Guest Post: Tracking The Next Gasoline Induced Recession

Submitted by Lance Roberts of Street Talk Advisors

Tracking The Next Gasoline Induced Recession

There has been a LOT of talk recently on the rising price of gasoline at the pump, so much so, that Obama has now jumped in with both feet admonishing the "evil speculators" for causing such a burden upon the American public.   Well, that and to promote a clean energy policy that is ill conceived, ineffective and grossly misunderstood...mostly by him.

However, as in the famous words of Bill Clinton, "What is...IS" and what "is" right now is that gasoline is rapidly approaching, and has achieved in some states already, $4 a gallon.   Therefore, that is what should be concerned with right now and when that additional drain on the discretionary income of the average American translates into the next economic recession.

The chart shows the inflation adjusted average of all grades of gasoline (regular, mid and premium) going back to 1990.   What we find is that by looking at gasoline prices - spikes have tended to lead to economic recessions.    However, during the 90's households did not substantially increase their debt to maintain their living standards but beginning in 2000, households tacked on an additional 50% in debt to offset the effects of rising oil, food and gasoline prices.   In fact, as food and energy consumed a larger and larger percentage of wages and salaries the ability to take on additional debt through credit cards, mortgage withdrawals, etc. to offset the rising cost pressures stalled in 2006 and begin to decline sharply in 2007.   This is why we wrote in December of 2007 that we were "either in or about to be in a recession" - a year later the NBER proved us right.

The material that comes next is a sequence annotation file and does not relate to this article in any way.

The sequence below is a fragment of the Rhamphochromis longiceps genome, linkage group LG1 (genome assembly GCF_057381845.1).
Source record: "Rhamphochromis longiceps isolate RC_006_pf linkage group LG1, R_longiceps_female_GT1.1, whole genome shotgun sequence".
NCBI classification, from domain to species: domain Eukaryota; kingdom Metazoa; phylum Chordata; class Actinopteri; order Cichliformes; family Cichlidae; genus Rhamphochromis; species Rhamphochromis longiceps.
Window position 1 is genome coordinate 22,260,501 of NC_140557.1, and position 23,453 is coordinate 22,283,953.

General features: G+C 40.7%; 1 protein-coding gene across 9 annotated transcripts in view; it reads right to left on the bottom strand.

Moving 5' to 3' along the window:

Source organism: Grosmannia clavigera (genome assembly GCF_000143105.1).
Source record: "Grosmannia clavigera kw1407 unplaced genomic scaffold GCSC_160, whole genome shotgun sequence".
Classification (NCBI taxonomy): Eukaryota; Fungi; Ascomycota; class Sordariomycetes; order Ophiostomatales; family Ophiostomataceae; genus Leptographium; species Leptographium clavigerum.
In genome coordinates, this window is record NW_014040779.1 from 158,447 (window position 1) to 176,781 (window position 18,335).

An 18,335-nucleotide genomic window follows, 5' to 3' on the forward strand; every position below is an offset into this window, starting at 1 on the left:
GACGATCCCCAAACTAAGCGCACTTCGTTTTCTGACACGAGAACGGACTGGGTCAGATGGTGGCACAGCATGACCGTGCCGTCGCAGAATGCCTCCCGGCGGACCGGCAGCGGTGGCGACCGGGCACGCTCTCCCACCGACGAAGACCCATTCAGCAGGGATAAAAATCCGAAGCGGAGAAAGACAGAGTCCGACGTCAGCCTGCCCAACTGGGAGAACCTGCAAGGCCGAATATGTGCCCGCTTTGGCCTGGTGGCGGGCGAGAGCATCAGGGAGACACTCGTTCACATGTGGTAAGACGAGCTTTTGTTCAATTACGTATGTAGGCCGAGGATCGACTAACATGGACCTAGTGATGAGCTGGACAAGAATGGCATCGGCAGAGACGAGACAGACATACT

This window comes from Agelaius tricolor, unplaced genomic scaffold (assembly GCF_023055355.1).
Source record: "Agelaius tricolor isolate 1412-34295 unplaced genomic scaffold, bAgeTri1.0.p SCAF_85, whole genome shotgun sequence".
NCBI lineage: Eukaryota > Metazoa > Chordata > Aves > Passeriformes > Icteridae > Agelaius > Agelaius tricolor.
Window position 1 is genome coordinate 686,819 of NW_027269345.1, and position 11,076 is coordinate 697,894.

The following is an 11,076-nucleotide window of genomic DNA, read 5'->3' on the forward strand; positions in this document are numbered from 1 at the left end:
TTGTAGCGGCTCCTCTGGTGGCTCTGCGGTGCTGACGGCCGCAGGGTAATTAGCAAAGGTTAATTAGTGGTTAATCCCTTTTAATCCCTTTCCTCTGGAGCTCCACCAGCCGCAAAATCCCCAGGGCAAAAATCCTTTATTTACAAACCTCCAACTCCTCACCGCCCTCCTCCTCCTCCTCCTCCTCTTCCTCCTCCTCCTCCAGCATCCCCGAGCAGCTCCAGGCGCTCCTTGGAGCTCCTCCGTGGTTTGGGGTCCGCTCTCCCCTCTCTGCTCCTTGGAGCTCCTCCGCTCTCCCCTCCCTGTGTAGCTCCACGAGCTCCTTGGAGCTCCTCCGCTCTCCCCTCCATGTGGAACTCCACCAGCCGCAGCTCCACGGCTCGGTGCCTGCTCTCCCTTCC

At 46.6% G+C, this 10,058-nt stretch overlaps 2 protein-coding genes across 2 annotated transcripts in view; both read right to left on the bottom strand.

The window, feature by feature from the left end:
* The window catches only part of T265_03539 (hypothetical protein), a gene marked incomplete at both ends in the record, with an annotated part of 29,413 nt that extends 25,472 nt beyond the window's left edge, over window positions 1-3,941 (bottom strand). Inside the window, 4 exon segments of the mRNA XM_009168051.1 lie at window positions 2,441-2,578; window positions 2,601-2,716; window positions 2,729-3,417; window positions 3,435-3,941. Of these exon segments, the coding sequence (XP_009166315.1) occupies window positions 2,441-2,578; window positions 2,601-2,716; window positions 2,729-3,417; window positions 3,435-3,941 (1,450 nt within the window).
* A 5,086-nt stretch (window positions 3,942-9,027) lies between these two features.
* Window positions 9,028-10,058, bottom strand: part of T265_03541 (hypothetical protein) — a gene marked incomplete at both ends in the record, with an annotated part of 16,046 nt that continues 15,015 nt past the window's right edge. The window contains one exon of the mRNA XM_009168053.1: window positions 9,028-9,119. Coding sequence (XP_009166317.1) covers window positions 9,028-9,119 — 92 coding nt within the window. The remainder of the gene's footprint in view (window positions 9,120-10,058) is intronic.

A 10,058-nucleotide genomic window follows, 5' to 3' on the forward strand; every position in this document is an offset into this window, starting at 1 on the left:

This leads us to the question that we now must answer - how long can the consumer go this time WITHOUT access to easy credit, struggling with high unemployment, and lack of wage growth before the effects of higher food and energy costs put a stranglehold on discretionary spending.   This becomes an even more important question as we are already looking at reductions in GDP forecasts across the board and the potential, and most likely temporary, end to support from the Federal Reserve. 

So, what would it take in order for this spike not to lead to an economic recession.    First, the average American would need to go back to work with an increase in wages to knock the percentage be eaten up by higher food and energy prices back down to the 18% level.    Furthermore, the banks would need to open back up the tap to allow consumers to have access to credit.  This sounds easy enough until you realize that you just opened Pandora's box as we have now just instilled the three legs to hyperinflation - commodity inflation, wage inflation and velocity of money.   Now the Fed has to raising interest rates to battle rising inflationary pressures and the economy slows into recession as a result of tightening monetary policy.    This is why the Fed is trapped in a box and cannot, for very long, withdraw support from the economy and the financial markets - it is a game that will end badly at some point in the future.  

The trap is set and there is an increasing probability that by the end of this year, or early next, we may be writing the next chapter in American recessions.